On this week's What's Ruining Our Cities: Locks are the key to Paris's downfall and tires are popping up in the most unexpected places in Detroit. Plus, a new exhibition is focused exclusively on ruined cities—and the designers that work to save them.
Designers are making sure disasters don't ruin cities
We talk a lot about all the things that are ruining cities, so it's high time that someone did something about it. In fact, designers and engineers are working every day to make sure cities become safer, healthier, and more resilient. A comprehensive survey of their solutions is featured in the exhibition Designing for Disaster, which will open next week at the National Building Museum in D.C. The exhibition is organized by element—Earth, Air, Fire, and Water—and includes some awe-inducing artifacts like a water-soaked door from Hurricane Katrina, singed opera glasses from Colorado's Waldo Canyon wildfire, even stone fragments from the nearby National Cathedral, damaged by the rare Mineral earthquake in 2011. [National Building Museum]
Locks are ruining Paris's bridges
You'll find the same thing on nearly every scenic bridge: padlocks inscribed with lovers' names, their keys tossed dramatically into the rivers below in a symbol of everlasting devotion. But the City of Love is now sagging under that weight. Locks on Parisian bridges are causing the metal panels to bend, requiring them to be replaced. But beyond the infrastructural improvements, the locks have become a flashpoint for local residents who see them as evidence that Paris has been lost to tourists. One woman has mounted a Facebook campaign to rid the Pont des Arts of lovers' locks. Another man put it far more bluntly: "It ruins one of the most beautiful bridges in Paris." [New York Times]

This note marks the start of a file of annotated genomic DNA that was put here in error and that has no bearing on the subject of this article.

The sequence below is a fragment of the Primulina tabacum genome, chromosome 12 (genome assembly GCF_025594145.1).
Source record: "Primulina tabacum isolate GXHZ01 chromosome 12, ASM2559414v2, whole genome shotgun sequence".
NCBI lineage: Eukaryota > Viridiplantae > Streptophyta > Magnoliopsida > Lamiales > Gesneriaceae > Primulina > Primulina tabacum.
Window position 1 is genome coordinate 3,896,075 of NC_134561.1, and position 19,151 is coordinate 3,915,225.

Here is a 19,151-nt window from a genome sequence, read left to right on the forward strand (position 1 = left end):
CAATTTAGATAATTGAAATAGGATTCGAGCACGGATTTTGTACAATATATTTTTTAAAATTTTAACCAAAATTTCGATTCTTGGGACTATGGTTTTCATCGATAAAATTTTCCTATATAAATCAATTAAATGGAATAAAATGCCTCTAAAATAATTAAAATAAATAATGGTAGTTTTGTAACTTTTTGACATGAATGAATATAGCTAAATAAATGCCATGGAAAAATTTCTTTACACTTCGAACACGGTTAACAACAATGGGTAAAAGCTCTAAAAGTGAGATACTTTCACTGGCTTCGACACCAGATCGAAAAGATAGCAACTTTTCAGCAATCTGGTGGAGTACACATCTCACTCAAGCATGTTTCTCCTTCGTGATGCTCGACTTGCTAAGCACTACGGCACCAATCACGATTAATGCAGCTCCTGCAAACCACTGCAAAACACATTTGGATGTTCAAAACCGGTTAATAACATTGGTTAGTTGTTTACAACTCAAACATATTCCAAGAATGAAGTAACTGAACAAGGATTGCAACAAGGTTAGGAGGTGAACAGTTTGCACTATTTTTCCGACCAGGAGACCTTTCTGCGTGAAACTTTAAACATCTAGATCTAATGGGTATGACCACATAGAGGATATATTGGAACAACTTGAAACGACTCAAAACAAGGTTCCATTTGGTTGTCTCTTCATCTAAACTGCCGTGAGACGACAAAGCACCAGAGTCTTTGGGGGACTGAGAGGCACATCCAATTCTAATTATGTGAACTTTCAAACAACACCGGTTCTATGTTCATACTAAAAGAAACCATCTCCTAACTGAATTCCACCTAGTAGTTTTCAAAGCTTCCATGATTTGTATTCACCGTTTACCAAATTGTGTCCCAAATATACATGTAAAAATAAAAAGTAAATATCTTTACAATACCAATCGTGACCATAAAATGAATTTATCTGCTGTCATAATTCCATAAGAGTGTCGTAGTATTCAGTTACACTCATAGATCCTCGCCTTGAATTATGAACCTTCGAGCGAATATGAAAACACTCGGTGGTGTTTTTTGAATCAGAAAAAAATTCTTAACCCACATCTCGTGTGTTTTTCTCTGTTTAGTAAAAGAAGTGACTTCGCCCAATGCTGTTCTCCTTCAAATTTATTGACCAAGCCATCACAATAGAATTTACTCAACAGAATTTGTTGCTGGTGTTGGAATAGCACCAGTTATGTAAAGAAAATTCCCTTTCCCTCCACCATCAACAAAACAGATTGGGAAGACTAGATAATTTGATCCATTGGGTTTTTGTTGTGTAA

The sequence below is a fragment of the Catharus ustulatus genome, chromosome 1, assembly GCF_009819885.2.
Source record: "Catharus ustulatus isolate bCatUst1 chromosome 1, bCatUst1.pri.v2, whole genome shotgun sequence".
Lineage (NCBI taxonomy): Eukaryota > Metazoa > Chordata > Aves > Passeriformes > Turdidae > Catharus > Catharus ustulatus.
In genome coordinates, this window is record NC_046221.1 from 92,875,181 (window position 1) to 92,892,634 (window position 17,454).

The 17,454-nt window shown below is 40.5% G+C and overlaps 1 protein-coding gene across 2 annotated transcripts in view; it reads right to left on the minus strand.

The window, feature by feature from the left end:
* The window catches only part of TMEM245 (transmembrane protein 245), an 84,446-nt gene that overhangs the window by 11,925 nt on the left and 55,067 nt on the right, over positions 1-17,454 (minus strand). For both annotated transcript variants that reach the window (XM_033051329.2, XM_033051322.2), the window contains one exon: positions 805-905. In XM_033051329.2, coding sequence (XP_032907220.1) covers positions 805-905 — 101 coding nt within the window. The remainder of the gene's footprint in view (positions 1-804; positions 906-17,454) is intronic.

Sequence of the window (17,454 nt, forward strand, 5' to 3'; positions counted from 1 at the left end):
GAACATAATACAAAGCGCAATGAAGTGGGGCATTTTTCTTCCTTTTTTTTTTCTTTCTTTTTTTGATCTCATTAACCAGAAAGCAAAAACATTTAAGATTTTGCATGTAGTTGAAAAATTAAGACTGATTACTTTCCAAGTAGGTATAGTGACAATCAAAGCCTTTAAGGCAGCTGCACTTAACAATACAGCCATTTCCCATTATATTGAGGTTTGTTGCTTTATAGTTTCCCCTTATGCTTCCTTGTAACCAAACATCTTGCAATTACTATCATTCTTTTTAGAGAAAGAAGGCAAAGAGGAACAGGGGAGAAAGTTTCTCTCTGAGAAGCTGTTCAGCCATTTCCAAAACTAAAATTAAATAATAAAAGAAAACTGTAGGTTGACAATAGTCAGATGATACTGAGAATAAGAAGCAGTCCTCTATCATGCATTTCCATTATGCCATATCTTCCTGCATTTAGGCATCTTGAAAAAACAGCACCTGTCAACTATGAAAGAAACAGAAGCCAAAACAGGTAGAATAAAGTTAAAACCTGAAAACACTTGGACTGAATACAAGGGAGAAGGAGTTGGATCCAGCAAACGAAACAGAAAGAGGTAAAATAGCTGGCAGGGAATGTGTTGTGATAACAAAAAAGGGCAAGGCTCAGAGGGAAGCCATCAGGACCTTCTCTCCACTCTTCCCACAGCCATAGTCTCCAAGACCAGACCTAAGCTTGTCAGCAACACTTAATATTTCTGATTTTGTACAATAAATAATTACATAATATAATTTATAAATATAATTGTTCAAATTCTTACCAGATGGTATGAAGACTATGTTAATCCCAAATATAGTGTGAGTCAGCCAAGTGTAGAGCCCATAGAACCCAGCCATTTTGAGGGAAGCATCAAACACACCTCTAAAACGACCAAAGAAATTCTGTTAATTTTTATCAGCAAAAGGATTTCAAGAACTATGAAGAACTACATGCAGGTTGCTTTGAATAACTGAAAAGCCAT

Tires are ruining Detroit houses
Vacant properties sadly become the dumping grounds for the detritus of urban dwellers. But in Detroit, some idiots have taken this concept to the next level: Someone is taking the time to fill entire abandoned houses with tires. Crews are currently excavating a dozen homes which are stacked with rubber, floor to ceiling, according to WXYZ: "Sameer Beydoun of Metro Property Group also showed up with crews who started pulling tires out of the abandoned homes and stacking them on the curb. It's created a wall of old tires up and down Mapleridge, and its only the start." [WXYZ]
Top image: After a March 1, 2007 tornado destroyed the high school in Enterprise, Alabama, taking the lives of eight students, state officials signed a law requiring safe rooms in new K-12 schools. AL.com/Press-Register, Mike Kittrell, via Designing for Disaster